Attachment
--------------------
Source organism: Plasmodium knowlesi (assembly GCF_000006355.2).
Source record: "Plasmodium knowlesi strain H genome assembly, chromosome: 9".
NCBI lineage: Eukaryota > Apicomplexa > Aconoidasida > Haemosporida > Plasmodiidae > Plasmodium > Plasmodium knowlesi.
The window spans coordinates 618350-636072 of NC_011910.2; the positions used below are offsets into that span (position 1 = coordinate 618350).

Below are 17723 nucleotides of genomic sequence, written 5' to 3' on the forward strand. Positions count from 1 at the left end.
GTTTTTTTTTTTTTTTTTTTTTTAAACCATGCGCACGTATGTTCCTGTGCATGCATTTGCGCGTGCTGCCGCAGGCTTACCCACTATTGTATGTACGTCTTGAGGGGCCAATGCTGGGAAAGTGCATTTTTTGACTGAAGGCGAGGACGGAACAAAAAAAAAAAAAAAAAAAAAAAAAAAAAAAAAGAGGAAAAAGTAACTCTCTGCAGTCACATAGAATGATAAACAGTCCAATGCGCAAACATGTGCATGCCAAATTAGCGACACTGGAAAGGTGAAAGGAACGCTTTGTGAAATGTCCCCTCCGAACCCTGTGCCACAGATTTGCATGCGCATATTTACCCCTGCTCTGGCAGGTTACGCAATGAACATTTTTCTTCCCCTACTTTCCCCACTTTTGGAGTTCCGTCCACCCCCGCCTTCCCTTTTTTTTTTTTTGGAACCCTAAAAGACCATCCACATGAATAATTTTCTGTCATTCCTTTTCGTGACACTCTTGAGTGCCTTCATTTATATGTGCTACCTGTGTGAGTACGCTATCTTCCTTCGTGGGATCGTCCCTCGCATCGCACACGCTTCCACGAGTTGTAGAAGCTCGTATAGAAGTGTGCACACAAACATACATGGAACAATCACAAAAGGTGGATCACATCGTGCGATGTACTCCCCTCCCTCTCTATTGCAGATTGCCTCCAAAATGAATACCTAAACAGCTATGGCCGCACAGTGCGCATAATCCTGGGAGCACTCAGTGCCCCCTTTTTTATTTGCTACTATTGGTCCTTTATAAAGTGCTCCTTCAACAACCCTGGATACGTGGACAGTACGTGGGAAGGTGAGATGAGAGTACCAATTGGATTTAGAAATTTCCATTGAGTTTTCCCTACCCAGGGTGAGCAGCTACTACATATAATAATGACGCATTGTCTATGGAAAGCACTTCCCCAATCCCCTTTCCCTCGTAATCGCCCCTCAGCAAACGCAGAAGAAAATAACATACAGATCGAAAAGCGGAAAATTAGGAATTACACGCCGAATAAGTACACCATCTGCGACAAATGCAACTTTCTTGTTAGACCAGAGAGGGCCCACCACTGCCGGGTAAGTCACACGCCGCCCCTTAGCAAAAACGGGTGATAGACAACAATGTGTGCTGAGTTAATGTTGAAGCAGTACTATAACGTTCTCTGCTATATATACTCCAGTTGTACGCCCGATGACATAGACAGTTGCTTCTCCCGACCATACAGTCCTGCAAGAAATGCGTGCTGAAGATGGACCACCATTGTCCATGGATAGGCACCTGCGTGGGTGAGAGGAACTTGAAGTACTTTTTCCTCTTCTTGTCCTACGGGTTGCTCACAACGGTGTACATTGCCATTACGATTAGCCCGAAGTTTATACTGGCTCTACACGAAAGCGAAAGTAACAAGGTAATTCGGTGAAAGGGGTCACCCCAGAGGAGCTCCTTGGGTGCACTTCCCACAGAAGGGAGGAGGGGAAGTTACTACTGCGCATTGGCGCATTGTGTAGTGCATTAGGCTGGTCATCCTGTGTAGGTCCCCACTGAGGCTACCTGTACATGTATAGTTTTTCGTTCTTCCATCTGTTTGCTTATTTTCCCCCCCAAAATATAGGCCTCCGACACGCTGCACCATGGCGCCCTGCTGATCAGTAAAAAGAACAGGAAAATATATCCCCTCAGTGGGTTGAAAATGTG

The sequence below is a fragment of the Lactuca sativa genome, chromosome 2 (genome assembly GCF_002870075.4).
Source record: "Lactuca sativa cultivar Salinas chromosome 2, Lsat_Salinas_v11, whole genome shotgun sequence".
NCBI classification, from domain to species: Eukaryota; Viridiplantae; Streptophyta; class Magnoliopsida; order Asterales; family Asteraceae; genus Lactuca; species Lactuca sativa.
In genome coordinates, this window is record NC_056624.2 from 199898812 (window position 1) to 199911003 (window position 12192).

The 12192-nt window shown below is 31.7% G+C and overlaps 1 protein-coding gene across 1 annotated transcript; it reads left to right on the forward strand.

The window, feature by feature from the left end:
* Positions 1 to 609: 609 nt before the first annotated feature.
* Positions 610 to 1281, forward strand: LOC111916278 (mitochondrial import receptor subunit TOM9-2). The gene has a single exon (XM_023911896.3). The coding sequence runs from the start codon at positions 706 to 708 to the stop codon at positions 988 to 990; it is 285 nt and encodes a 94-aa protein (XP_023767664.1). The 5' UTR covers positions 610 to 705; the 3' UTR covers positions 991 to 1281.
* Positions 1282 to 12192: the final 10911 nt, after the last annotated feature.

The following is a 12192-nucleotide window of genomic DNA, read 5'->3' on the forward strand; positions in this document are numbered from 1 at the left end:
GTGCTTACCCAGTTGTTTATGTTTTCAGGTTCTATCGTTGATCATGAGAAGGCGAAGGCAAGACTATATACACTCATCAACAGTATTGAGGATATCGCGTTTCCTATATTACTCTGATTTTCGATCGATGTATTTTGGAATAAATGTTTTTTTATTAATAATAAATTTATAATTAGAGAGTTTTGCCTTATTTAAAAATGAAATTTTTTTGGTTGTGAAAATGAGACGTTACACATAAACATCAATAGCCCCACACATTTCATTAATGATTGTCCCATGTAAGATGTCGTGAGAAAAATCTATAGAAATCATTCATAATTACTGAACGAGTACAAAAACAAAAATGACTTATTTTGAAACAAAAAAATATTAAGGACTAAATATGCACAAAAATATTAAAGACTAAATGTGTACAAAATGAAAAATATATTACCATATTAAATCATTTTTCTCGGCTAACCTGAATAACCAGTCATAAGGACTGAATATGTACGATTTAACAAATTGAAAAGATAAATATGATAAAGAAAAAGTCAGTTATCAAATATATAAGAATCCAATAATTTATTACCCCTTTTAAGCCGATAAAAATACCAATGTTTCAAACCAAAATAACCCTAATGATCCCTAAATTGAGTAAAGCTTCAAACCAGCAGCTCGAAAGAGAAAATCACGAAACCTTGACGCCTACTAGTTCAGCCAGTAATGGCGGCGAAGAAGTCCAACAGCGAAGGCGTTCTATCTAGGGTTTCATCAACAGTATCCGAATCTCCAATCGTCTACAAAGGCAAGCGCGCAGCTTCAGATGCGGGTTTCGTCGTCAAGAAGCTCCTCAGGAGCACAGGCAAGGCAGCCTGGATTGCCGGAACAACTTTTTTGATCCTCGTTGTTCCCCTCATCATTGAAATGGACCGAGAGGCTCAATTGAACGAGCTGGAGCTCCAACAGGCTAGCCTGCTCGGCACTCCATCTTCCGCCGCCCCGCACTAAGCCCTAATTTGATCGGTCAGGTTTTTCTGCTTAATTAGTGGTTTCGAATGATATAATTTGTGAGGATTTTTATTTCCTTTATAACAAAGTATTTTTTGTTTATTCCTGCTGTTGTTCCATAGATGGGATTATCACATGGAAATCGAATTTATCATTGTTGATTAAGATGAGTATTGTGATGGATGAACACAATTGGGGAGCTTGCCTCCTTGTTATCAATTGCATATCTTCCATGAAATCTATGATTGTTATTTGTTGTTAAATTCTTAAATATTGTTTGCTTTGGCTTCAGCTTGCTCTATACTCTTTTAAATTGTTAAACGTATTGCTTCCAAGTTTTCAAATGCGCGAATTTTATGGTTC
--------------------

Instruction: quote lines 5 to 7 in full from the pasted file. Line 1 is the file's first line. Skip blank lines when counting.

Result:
Below are 17723 nucleotides of genomic sequence, written 5' to 3' on the forward strand. Positions count from 1 at the left end.
GTTTTTTTTTTTTTTTTTTTTTTAAACCATGCGCACGTATGTTCCTGTGCATGCATTTGCGCGTGCTGCCGCAGGCTTACCCACTATTGTATGTACGTCTTGAGGGGCCAATGCTGGGAAAGTGCATTTTTTGACTGAAGGCGAGGACGGAACAAAAAAAAAAAAAAAAAAAAAAAAAAAAAAAAAGAGGAAAAAGTAACTCTCTGCAGTCACATAGAATGATAAACAGTCCAATGCGCAAACATGTGCATGCCAAATTAGCGACACTGGAAAGGTGAAAGGAACGCTTTGTGAAATGTCCCCTCCGAACCCTGTGCCACAGATTTGCATGCGCATATTTACCCCTGCTCTGGCAGGTTACGCAATGAACATTTTTCTTCCCCTACTTTCCCCACTTTTGGAGTTCCGTCCACCCCCGCCTTCCCTTTTTTTTTTTTTGGAACCCTAAAAGACCATCCACATGAATAATTTTCTGTCATTCCTTTTCGTGACACTCTTGAGTGCCTTCATTTATATGTGCTACCTGTGTGAGTACGCTATCTTCCTTCGTGGGATCGTCCCTCGCATCGCACACGCTTCCACGAGTTGTAGAAGCTCGTATAGAAGTGTGCACACAAACATACATGGAACAATCACAAAAGGTGGATCACATCGTGCGATGTACTCCCCTCCCTCTCTATTGCAGATTGCCTCCAAAATGAATACCTAAACAGCTATGGCCGCACAGTGCGCATAATCCTGGGAGCACTCAGTGCCCCCTTTTTTATTTGCTACTATTGGTCCTTTATAAAGTGCTCCTTCAACAACCCTGGATACGTGGACAGTACGTGGGAAGGTGAGATGAGAGTACCAATTGGATTTAGAAATTTCCATTGAGTTTTCCCTACCCAGGGTGAGCAGCTACTACATATAATAATGACGCATTGTCTATGGAAAGCACTTCCCCAATCCCCTTTCCCTCGTAATCGCCCCTCAGCAAACGCAGAAGAAAATAACATACAGATCGAAAAGCGGAAAATTAGGAATTACACGCCGAATAAGTACACCATCTGCGACAAATGCAACTTTCTTGTTAGACCAGAGAGGGCCCACCACTGCCGGGTAAGTCACACGCCGCCCCTTAGCAAAAACGGGTGATAGACAACAATGTGTGCTGAGTTAATGTTGAAGCAGTACTATAACGTTCTCTGCTATATATACTCCAGTTGTACGCCCGATGACATAGACAGTTGCTTCTCCCGACCATACAGTCCTGCAAGAAATGCGTGCTGAAGATGGACCACCATTGTCCATGGATAGGCACCTGCGTGGGTGAGAGGAACTTGAAGTACTTTTTCCTCTTCTTGTCCTACGGGTTGCTCACAACGGTGTACATTGCCATTACGATTAGCCCGAAGTTTATACTGGCTCTACACGAAAGCGAAAGTAACAAGGTAATTCGGTGAAAGGGGTCACCCCAGAGGAGCTCCTTGGGTGCACTTCCCACAGAAGGGAGGAGGGGAAGTTACTACTGCGCATTGGCGCATTGTGTAGTGCATTAGGCTGGTCATCCTGTGTAGGTCCCCACTGAGGCTACCTGTACATGTATAGTTTTTCGTTCTTCCATCTGTTTGCTTATTTTCCCCCCCAAAATATAGGCCTCCGACACGCTGCACCATGGCGCCCTGCTGATCAGTAAAAAGAACAGGAAAATATATCCCCTCAGTGGGTTGAAAATGTG

The sequence below is a fragment of the Lactuca sativa genome, chromosome 2 (genome assembly GCF_002870075.4).